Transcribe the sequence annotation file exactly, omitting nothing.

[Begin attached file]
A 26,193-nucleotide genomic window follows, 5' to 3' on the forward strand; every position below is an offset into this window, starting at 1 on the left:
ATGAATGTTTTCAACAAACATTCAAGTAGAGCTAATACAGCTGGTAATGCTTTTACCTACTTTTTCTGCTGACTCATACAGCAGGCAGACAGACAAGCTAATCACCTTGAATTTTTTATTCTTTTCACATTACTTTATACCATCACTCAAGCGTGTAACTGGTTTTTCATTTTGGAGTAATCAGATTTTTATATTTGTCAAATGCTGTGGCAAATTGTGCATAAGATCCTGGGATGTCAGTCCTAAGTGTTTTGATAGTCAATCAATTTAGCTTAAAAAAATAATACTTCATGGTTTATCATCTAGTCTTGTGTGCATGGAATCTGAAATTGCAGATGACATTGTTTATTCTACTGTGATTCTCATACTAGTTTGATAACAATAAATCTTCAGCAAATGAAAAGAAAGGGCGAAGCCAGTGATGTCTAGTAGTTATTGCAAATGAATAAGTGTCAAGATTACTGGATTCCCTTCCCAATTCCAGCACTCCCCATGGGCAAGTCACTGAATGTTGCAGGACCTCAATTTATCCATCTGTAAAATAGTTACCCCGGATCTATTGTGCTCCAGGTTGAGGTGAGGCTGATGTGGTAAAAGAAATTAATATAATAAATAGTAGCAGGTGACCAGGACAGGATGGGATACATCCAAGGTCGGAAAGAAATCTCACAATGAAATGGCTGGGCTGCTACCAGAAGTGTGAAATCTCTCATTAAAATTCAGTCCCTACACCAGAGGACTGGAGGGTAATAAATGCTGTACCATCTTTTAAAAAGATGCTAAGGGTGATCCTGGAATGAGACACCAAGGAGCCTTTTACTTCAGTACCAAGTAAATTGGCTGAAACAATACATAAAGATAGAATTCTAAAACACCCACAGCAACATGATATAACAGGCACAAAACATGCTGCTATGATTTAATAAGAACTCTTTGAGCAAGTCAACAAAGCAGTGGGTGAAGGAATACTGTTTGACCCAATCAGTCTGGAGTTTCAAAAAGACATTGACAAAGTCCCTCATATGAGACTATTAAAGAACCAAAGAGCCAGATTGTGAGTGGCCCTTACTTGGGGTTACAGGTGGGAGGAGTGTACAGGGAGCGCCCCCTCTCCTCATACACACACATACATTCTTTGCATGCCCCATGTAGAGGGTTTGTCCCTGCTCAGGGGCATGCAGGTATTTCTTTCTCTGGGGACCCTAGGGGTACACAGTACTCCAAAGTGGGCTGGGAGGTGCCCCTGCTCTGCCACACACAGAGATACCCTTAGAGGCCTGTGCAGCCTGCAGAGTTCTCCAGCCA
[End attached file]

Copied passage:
A 26,193-nucleotide genomic window follows, 5' to 3' on the forward strand; every position below is an offset into this window, starting at 1 on the left:
ATGAATGTTTTCAACAAACATTCAAGTAGAGCTAATACAGCTGGTAATGCTTTTACCTACTTTTTCTGCTGACTCATACAGCAGGCAGACAGACAAGCTAATCACCTTGAATTTTTTATTCTTTTCACATTACTTTATACCATCACTCAAGCGTGTAACTGGTTTTTCATTTTGGAGTAATCAGATTTTTATATTTGTCAAATGCTGTGGCAAATTGTGCATAAGATCCTGGGATGTCAGTCCTAAGTGTTTTGATAGTCAATCAATTTAGCTTAAAAAAATAATACTTCATGGTTTATCATCTAGTCTTGTGTGCATGGAATCTGAAATTGCAGATGACATTGTTTATTCTACTGTGATTCTCATACTAGTTTGATAACAATAAATCTTCAGCAAATGAAAAGAAAGGGCGAAGCCAGTGATGTCTAGTAGTTATTGCAAATGAATAAGTGTCAAGATTACTGGATTCCCTTCCCAATTCCAGCACTCCCCATGGGCAAGTCACTGAATGTTGCAGGACCTCAATTTATCCATCTGTAAAATAGTTACCCCGGATCTATTGTGCTCCAGGTTGAGGTGAGGCTGATGTGGTAAAAGAAATTAATATAATAAATAGTAGCAGGTGACCAGGACAGGATGGGATACATCCAAGGTCGGAAAGAAATCTCACAATGAAATGGCTGGGCTGCTACCAGAAGTGTGAAATCTCTCATTAAAATTCAGTCCCTACACCAGAGGACTGGAGGGTAATAAATGCTGTACCATCTTTTAAAAAGATGCTAAGGGTGATCCTGGAATGAGACACCAAGGAGCCTTTTACTTCAGTACCAAGTAAATTGGCTGAAACAATACATAAAGATAGAATTCTAAAACACCCACAGCAACATGATATAACAGGCACAAAACATGCTGCTATGATTTAATAAGAACTCTTTGAGCAAGTCAACAAAGCAGTGGGTGAAGGAATACTGTTTGACCCAATCAGTCTGGAGTTTCAAAAAGACATTGACAAAGTCCCTCATATGAGACTATTAAAGAACCAAAGAGCCAGATTGTGAGTGGCCCTTACTTGGGGTTACAGGTGGGAGGAGTGTACAGGGAGCGCCCCCTCTCCTCATACACACACATACATTCTTTGCATGCCCCATGTAGAGGGTTTGTCCCTGCTCAGGGGCATGCAGGTATTTCTTTCTCTGGGGACCCTAGGGGTACACAGTACTCCAAAGTGGGCTGGGAGGTGCCCCTGCTCTGCCACACACAGAGATACCCTTAGAGGCCTGTGCAGCCTGCAGAGTTCTCCAGCCA